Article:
Yet another flower that saves me from using colors like "hooker green" or "hot pink."
The myth of the heliotrope comes from Greece. It tells us about Klytia, an Oceanid (ocean nymph) who fell in love with Helios, the sun god. He returned her feelings for a while, but then quickly grew bored (as gods do) and moved on to another sea goddess, Leukothea. Klytia, mad with jealousy, told Leukothea's father, who took revenge on his promiscuous daughter and buried her alive (talk about blaming the other woman). Klytia probably thought that taking out the competition would get her back into Helios' bed, which was not the case (it really never is). Instead, she was all alone and abandoned, so she just sat on the sun-warmed rocks on the beach, following Helios with her eyes as he passed across the sky for several days. In the end, she transformed into a purple flower that still favors sunlit rocks, and still turns after the Sun.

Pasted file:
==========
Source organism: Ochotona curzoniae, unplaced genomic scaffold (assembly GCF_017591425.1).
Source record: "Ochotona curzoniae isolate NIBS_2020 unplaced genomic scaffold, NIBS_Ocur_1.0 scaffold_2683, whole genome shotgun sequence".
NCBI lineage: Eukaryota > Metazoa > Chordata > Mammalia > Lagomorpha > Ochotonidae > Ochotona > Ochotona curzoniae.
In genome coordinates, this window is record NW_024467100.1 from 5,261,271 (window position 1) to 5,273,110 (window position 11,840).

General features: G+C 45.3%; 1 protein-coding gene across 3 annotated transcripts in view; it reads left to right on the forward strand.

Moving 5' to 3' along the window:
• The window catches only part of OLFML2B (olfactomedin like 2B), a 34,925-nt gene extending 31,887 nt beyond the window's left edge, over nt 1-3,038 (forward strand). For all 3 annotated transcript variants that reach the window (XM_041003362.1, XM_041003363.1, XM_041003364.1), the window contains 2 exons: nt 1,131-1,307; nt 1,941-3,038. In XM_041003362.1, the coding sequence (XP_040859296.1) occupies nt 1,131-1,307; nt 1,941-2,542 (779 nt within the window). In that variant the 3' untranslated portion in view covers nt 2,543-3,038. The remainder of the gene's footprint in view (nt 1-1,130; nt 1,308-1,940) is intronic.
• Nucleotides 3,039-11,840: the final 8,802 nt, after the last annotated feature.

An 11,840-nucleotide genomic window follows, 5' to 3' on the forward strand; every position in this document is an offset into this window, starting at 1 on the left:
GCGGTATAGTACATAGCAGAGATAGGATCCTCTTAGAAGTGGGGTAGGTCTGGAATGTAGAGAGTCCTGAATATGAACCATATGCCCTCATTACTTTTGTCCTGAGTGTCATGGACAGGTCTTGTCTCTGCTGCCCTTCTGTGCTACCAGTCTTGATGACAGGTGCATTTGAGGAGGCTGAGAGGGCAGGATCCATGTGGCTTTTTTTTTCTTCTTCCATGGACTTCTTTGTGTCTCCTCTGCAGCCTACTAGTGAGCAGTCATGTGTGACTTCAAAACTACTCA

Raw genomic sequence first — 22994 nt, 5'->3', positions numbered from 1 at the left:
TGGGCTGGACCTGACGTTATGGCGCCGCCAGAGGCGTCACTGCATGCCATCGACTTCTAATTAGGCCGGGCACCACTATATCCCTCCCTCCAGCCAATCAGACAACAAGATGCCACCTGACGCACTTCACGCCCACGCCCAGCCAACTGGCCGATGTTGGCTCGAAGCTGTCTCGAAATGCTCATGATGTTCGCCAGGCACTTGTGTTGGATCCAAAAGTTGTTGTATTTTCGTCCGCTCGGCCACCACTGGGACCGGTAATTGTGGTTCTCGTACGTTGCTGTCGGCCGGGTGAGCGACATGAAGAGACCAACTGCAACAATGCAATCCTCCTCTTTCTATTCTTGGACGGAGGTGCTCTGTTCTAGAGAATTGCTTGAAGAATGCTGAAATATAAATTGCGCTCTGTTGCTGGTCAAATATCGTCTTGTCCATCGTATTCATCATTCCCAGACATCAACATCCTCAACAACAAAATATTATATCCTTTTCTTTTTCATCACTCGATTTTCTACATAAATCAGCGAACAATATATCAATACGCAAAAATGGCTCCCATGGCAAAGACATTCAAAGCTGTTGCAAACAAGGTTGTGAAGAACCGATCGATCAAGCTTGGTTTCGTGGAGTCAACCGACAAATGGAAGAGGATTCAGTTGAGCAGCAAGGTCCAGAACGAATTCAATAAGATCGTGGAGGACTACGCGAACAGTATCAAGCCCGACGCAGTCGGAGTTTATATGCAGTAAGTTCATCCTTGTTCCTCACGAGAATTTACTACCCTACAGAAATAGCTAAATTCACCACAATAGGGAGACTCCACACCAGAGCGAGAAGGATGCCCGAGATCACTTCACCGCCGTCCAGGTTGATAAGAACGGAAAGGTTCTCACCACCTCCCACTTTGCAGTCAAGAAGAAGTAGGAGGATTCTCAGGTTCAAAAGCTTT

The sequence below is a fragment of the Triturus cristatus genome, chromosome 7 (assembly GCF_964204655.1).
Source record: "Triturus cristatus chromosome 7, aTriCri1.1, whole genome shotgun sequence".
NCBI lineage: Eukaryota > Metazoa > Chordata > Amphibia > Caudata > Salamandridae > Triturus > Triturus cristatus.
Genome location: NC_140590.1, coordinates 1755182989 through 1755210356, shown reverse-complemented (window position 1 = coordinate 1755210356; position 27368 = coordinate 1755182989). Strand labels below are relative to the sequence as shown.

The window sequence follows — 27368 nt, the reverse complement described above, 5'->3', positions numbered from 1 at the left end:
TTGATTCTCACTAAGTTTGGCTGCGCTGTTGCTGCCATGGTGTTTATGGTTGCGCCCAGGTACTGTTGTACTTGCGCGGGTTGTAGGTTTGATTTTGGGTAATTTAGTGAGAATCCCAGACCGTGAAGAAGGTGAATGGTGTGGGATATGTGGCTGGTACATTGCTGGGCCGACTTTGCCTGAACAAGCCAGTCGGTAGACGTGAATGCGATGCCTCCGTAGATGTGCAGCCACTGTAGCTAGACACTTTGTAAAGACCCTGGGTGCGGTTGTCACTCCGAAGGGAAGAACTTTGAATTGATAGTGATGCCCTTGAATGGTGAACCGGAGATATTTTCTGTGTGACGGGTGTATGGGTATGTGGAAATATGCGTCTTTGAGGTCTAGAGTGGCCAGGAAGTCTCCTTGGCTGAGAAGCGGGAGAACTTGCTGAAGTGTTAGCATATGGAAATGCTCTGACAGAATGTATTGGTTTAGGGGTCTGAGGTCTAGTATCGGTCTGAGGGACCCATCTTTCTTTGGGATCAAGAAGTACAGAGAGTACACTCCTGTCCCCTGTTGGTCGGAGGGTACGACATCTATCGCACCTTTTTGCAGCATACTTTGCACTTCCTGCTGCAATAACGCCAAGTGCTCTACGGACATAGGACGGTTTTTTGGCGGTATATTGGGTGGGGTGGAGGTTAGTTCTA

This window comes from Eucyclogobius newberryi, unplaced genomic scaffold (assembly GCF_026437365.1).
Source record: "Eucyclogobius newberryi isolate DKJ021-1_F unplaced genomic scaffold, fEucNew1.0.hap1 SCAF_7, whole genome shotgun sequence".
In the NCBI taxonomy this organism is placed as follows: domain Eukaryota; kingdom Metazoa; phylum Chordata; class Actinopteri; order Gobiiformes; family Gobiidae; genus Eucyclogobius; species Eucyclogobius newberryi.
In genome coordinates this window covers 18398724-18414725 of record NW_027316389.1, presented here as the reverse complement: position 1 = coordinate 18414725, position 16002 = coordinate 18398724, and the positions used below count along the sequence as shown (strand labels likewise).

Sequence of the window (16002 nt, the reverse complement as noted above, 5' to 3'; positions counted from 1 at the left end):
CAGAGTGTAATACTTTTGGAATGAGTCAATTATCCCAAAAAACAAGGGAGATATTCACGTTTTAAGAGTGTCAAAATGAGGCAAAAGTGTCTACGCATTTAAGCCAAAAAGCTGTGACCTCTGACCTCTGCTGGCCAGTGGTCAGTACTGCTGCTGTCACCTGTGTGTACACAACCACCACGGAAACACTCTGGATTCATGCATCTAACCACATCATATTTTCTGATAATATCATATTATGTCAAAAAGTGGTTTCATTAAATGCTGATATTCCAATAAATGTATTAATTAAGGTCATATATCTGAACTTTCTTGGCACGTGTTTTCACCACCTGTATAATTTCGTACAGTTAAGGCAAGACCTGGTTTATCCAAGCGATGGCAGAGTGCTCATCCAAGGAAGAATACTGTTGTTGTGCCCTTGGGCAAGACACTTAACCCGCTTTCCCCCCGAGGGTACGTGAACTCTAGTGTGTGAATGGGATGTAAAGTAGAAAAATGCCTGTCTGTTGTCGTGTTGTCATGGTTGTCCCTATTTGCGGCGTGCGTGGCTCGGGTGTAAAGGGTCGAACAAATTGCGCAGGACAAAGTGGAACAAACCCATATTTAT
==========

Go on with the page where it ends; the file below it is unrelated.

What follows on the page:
In many translations of the myth, heliotrope is translated as "sunflower." This is, however, false, since ancient Greeks did not know sunflowers, which are a much later import from the Americas. Some version of the myth actually specifies the purple color of the heliotrope.
Read more about this story and the language of flowers here.